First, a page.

A high tech company's threat of a lawsuit against a man who posted a negative review of its product on Amazon.com is being decried as 'bullying' and the company has lost it's right to sell products on Amazon as a consequence, but a local business and trademark attorney says legal threats like this is an indication of the maturation of the internet, 1200 WOAI news reports.
"We're starting to see now, very traditional causes of action, like defamation or business disparagement or libel finding its place in new media, including social media," said Debra Innocenti at the local form of Strasburger and Price.
The Florida man got a 'cease and desist' letter from Mediabridge after he wrote a negative review of one of its routers on Amazon. The letter told the poster that his claims were 'false, defamatory, libelous, and slanderous.'
Innocenti says, far from being a brake on free speech on line, the arrival of the sorts of protections which are commonplace in traditional media may make the internet a more believable place, and may end up making its consumer reviews and comments a lot more useful.
"The reviewer or the user on these web sites are frequently not even a customer," she says. "It may actually be a competitor and it is often somebody who has not even bought the product."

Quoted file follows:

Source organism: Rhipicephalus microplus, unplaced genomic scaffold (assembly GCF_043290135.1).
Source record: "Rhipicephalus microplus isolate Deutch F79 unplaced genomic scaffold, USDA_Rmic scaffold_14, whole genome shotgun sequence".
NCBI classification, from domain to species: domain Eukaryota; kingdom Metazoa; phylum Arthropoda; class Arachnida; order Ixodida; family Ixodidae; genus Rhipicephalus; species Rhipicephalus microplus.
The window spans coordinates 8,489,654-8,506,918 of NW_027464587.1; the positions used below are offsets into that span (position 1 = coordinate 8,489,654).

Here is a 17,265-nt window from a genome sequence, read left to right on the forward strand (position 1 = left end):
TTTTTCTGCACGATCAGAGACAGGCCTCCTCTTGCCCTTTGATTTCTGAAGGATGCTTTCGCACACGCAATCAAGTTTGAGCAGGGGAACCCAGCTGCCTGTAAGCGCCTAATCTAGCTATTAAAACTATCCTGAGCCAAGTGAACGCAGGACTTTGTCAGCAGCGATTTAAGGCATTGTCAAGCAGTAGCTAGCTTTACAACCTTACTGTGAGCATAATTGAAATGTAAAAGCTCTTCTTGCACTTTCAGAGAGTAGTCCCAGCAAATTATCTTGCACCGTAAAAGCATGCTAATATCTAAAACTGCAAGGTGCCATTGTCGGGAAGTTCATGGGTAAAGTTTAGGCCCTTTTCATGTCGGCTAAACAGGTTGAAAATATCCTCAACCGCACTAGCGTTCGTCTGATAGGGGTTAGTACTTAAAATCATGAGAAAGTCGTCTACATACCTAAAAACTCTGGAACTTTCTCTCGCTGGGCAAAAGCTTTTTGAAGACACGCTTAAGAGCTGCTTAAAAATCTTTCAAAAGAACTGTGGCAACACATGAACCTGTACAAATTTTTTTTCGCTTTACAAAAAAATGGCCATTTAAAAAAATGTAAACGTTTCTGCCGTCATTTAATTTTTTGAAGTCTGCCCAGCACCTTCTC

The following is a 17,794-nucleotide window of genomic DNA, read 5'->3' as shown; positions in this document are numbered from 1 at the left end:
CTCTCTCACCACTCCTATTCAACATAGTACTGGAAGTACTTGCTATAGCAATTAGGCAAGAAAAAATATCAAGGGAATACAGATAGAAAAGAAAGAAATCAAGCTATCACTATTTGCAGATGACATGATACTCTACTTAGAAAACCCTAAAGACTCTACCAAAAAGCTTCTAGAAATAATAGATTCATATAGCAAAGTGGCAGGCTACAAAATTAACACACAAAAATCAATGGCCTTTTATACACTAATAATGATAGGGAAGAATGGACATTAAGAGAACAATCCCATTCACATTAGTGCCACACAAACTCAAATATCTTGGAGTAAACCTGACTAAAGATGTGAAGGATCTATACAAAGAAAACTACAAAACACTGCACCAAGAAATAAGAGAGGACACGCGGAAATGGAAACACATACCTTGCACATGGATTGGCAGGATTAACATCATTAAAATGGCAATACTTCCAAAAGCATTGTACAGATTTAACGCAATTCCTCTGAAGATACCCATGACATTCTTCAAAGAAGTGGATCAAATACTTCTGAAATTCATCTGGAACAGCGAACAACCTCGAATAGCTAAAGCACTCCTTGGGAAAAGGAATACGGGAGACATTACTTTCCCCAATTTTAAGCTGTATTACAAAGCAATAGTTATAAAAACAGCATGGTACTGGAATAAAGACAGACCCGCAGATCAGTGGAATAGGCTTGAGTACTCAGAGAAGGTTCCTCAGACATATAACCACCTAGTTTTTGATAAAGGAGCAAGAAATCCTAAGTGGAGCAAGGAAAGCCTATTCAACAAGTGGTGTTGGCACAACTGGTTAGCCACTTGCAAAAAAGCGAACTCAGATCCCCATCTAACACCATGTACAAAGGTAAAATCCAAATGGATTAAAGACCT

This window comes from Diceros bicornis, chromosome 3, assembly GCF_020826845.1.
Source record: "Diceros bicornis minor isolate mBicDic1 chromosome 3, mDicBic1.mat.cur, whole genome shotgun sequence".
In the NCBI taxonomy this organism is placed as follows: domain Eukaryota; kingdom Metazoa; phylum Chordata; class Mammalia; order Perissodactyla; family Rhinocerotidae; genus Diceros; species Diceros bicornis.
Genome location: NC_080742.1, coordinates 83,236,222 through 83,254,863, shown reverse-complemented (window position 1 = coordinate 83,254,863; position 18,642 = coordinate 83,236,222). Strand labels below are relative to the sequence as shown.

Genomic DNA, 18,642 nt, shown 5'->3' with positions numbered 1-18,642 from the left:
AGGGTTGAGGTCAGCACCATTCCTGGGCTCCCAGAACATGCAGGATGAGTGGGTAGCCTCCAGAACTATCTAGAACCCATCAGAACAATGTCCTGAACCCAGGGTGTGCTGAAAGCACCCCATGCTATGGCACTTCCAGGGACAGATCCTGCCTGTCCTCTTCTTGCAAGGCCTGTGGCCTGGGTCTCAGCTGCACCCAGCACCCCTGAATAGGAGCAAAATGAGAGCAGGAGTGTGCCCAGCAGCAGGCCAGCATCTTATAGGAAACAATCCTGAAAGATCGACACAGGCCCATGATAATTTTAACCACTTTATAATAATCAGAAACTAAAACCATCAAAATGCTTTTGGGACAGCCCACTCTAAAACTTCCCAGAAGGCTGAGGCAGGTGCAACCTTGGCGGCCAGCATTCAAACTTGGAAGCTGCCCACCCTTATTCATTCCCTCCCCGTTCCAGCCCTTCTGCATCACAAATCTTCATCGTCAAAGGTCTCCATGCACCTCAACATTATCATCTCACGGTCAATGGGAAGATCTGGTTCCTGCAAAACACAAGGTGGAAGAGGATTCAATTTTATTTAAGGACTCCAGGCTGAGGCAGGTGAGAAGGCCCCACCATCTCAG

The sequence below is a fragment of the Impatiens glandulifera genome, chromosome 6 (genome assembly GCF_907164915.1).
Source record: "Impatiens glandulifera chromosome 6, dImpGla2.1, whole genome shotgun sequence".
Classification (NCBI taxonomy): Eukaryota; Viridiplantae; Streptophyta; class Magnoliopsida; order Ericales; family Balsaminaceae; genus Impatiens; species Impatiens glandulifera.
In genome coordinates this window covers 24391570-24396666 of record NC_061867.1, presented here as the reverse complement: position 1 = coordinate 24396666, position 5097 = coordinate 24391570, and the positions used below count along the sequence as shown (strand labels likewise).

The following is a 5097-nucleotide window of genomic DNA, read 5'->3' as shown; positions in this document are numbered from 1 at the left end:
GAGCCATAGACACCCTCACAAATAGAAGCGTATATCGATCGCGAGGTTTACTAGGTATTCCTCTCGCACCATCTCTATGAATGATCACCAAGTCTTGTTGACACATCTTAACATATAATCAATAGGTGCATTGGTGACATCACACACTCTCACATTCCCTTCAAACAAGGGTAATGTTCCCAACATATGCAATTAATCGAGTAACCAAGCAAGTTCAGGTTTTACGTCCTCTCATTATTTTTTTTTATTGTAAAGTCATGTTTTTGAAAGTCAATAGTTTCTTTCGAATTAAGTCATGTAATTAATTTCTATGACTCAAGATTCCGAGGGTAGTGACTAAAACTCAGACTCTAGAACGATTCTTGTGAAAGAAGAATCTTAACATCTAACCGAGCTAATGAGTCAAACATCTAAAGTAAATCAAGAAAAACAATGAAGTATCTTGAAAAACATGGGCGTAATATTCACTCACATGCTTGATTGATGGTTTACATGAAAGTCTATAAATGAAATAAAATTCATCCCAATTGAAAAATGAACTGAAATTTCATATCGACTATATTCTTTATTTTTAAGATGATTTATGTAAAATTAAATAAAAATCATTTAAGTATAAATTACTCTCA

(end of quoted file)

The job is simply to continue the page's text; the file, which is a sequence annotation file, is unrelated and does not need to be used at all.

She says legal actions like this are not aimed at genuine customers who have purchased the product or used the service and are legitimately dissatisfied with it. Instead, it is aimed at internet 'trolls' who for malicious reasons post fake and disparaging reviews of products for personal gain, because they have been hired to do so, or for other reasons.
She says the introduction of libel, slander, and business disparagement actions on line, far from chilling free speech, are actually bringing to on line media the same protections which have been added to traditional speech for years. She says a 'troll' would face the same potential legal problems if the person posted a fake review in a newspaper.
"I think people do need to be very cognizant of what they say in whatever the medium," she said. "You are going to have repercussions for whatever you say."
She says in additional to making on line reviews more 'genuine' and therefore more believable, the addition of traditional legal principles to on line speech could end the 'viciousness and bullying' which is commonly seen in on line forums, where people take advantage of the anonymity of on line posting to cyber-bully individuals.
Innocenti says the Communications Decency Act holds the web sites harmless for this type of speech, meaning the poster is ultimately liable.